Guns are not pieces of art for arts sake. They were not invented FOR their aesthetic value. They are not implements of creation. They are devices with a single reason as to their existence, ending a life. They weren't made so humanity could poke holes in things really quickly and they sure weren't made so we could stick flowers in their barrels. The point of a gun is to propel a very hard, very small object at such a fast rate, so as to penetrate the living flesh of a possible source of food, or that of a possible predator. Wounding something was not what the gun makers were going for. If you wound a prey, then eating that prey will prove to be difficult. likewise if you only wound a charging predator, you probably willstill be overtaken and summarily dismissed from this life. Death, and providing the means to inflict it as quickly as possible, was on the minds of the gun's creator(s). How can we stand at a safe and/or adequately camoflauged distance and still be able to take down our quarry, be it hostile or otherwise?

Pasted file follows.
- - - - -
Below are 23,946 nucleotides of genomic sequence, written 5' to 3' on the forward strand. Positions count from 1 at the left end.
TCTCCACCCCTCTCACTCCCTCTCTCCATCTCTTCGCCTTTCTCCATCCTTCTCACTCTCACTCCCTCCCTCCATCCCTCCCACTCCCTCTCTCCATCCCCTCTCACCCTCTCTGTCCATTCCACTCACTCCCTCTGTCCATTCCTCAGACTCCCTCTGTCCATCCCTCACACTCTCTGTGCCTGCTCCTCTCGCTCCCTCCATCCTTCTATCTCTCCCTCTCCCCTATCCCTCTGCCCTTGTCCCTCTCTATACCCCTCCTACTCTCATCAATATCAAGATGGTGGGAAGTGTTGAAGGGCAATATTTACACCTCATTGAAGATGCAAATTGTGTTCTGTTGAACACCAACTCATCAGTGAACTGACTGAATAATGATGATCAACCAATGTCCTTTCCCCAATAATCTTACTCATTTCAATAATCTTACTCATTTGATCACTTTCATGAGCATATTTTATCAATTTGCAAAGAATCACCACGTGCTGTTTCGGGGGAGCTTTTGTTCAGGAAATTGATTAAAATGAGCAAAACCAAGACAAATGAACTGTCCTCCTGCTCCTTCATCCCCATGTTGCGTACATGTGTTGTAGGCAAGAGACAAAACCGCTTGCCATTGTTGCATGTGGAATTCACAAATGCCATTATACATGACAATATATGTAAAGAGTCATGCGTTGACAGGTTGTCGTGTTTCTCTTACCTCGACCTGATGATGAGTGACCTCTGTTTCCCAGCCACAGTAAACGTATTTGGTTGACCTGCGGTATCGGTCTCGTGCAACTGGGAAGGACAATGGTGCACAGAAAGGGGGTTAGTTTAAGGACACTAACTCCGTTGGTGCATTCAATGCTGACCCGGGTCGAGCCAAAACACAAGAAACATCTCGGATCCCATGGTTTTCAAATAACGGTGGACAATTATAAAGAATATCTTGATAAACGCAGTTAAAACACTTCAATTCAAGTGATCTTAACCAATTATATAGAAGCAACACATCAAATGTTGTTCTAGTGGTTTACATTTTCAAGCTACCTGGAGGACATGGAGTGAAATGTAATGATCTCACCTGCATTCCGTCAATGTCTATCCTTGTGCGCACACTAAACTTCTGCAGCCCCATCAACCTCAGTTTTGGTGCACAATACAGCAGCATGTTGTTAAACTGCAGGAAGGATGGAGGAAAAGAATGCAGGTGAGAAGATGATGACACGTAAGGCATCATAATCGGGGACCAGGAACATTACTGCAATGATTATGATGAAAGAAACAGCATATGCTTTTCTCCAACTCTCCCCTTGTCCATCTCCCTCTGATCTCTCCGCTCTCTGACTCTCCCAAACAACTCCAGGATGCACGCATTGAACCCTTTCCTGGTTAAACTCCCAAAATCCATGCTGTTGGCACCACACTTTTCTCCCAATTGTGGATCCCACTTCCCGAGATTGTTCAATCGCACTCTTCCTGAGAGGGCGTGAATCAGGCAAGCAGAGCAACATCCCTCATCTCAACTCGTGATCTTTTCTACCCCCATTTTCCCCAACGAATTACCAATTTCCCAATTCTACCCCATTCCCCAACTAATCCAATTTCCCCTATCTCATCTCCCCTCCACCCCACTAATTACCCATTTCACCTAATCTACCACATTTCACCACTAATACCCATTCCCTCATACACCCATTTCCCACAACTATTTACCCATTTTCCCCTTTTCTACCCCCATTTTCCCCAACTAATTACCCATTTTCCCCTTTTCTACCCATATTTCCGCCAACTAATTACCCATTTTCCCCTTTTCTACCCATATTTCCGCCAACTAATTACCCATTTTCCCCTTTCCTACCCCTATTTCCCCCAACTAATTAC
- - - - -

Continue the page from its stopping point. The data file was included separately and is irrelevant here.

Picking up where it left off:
Most people today are not out participating in the predator/prey dance. Grocery stores, slaughterhouses and commercial agriculture have done a good deal of work to eliminate the one-on-one time we as a species used to have to invest in the procurement of our food. Now guns are primarily used for "sport" and self-defence. The self-defence part is what remains of the prey instinct we all have. None of us wants to be the victim of violence, be it administered by a grizzly bear, bengal tiger or a fellow human. Since we primarily have no run-ins today with grizzly bears or bengal tigers, we are left with the violent tendencies of ourselves to deal with. The "Right to bear arms" that is so often touted by the NRA folks, is cast in the light of being able to defend ourselves from unwanted violence from our fellow man. There is really no argument to that desire. The real argument is that the "right" invoked by the language is viewed as being higher up the ladder of important rights than it should be. You see, we all have a more fundamental right than that of being able to bear arms, and that is the right to being ALIVE. I am not a member of the NRA. I don't own a gun, and never will. I grew up with a hunter father. He taught me how to handle all mannerof guns safely and responsibly. I have hunted and killed (as a teenager, on hunting trips with my dad). I have shot many types of guns. I will never own a gun. The reason is because, although I recognize the necessary protocol in having and possibly using a gun, what reasonsmight exist for using one, in what circumstances the use of a gun is warranted, etc... I also recognize that the gun's very existence is a violation of serenity and peace. A person will pull the trigger, but a trigger pull will result in death if the trigger is attached to a device that can fire a bullet at a target. It doesn't even have to be an intended target, many people are innocent bystanders who "inadverdently" get shot while putting their groceries in the car during a driveby. GUNS KILL PEOPLE. People might use guns to kill particular people, that is where the people side comes into play, but it is the gun which puts into play the death march.